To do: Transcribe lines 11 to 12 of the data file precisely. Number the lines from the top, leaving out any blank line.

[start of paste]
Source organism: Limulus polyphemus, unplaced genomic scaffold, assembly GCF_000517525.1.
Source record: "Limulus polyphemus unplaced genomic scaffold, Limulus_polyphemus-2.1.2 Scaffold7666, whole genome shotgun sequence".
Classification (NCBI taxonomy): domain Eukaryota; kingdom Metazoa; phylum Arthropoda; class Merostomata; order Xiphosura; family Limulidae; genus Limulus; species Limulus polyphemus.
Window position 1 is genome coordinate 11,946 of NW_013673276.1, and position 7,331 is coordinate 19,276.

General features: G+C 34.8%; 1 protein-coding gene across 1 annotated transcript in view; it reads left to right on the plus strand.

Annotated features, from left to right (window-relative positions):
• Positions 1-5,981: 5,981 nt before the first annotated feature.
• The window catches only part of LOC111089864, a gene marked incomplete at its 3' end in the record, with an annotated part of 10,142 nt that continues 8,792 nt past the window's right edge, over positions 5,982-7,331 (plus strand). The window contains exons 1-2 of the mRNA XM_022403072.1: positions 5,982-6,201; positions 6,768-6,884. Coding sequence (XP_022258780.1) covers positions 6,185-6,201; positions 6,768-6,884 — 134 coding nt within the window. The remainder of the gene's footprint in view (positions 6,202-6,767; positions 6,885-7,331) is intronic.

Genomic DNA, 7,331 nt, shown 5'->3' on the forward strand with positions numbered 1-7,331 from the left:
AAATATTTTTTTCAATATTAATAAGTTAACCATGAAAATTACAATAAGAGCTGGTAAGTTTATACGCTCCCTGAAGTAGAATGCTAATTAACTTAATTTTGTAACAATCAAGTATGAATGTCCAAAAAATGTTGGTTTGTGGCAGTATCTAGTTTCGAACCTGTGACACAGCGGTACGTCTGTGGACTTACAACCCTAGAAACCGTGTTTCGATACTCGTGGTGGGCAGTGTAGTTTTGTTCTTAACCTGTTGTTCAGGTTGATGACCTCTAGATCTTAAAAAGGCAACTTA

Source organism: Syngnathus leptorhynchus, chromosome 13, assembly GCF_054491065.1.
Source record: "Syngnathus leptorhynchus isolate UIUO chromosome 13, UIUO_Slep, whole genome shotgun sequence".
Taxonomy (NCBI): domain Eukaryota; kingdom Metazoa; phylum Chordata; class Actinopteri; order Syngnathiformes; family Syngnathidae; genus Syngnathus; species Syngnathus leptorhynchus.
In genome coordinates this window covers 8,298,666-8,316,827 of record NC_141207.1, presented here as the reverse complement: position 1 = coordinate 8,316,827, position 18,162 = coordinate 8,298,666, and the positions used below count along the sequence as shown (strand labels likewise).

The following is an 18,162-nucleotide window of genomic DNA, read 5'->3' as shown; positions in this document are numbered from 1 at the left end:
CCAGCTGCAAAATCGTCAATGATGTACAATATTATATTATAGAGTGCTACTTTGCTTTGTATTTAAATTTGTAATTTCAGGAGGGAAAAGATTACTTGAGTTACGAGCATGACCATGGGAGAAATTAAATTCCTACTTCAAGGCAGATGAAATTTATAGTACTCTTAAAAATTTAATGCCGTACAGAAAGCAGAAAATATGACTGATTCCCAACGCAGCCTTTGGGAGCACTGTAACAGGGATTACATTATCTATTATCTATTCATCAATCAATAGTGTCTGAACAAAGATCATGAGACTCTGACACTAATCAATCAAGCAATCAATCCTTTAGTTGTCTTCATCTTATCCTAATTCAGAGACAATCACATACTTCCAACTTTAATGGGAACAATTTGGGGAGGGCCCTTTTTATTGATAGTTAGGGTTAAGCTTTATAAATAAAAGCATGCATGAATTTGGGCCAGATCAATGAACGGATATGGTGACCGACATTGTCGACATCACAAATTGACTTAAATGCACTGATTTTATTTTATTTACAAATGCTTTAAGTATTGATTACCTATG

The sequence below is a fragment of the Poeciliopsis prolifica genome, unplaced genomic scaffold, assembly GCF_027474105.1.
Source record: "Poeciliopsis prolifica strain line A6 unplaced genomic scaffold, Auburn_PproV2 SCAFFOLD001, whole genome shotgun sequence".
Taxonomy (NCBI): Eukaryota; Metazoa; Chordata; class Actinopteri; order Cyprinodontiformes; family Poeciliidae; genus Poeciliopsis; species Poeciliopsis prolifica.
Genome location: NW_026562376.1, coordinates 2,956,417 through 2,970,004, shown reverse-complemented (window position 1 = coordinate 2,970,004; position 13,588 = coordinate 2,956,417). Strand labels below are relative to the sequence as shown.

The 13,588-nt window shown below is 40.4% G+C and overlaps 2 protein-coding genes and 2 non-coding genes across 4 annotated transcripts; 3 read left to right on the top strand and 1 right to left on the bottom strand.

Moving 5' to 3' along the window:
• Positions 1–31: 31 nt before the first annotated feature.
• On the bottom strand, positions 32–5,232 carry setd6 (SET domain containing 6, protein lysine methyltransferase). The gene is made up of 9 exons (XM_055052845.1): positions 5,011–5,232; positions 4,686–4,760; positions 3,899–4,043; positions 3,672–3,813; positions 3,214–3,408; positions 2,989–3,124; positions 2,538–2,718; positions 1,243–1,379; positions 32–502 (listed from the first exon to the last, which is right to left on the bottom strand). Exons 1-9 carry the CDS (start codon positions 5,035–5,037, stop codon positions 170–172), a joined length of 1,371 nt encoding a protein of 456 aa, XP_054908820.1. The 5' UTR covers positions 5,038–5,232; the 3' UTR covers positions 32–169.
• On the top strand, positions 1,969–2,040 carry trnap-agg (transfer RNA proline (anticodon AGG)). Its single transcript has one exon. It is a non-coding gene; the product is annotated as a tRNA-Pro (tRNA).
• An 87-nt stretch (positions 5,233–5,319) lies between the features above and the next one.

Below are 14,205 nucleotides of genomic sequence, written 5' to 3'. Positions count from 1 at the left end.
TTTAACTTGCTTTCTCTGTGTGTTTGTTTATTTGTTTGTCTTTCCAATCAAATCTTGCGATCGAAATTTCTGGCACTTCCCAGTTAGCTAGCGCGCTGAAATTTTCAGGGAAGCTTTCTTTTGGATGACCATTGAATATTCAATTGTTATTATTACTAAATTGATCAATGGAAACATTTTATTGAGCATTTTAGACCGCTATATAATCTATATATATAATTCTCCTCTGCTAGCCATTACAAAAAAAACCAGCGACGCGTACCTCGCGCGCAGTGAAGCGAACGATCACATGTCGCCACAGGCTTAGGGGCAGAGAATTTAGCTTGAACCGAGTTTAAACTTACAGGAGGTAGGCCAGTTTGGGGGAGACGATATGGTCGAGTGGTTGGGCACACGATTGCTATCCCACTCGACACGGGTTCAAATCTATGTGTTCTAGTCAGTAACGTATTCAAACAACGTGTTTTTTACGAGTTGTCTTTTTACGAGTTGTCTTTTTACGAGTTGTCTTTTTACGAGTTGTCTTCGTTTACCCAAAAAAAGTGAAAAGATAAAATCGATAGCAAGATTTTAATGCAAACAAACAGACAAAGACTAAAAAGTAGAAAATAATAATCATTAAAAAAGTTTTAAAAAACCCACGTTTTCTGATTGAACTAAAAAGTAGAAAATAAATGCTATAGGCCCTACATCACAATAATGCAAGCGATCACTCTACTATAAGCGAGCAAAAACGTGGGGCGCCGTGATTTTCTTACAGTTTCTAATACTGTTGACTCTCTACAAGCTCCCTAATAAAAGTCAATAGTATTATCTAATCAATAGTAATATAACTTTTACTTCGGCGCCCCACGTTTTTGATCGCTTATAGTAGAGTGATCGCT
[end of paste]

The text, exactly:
Source organism: Syngnathus leptorhynchus, chromosome 13, assembly GCF_054491065.1.
Source record: "Syngnathus leptorhynchus isolate UIUO chromosome 13, UIUO_Slep, whole genome shotgun sequence".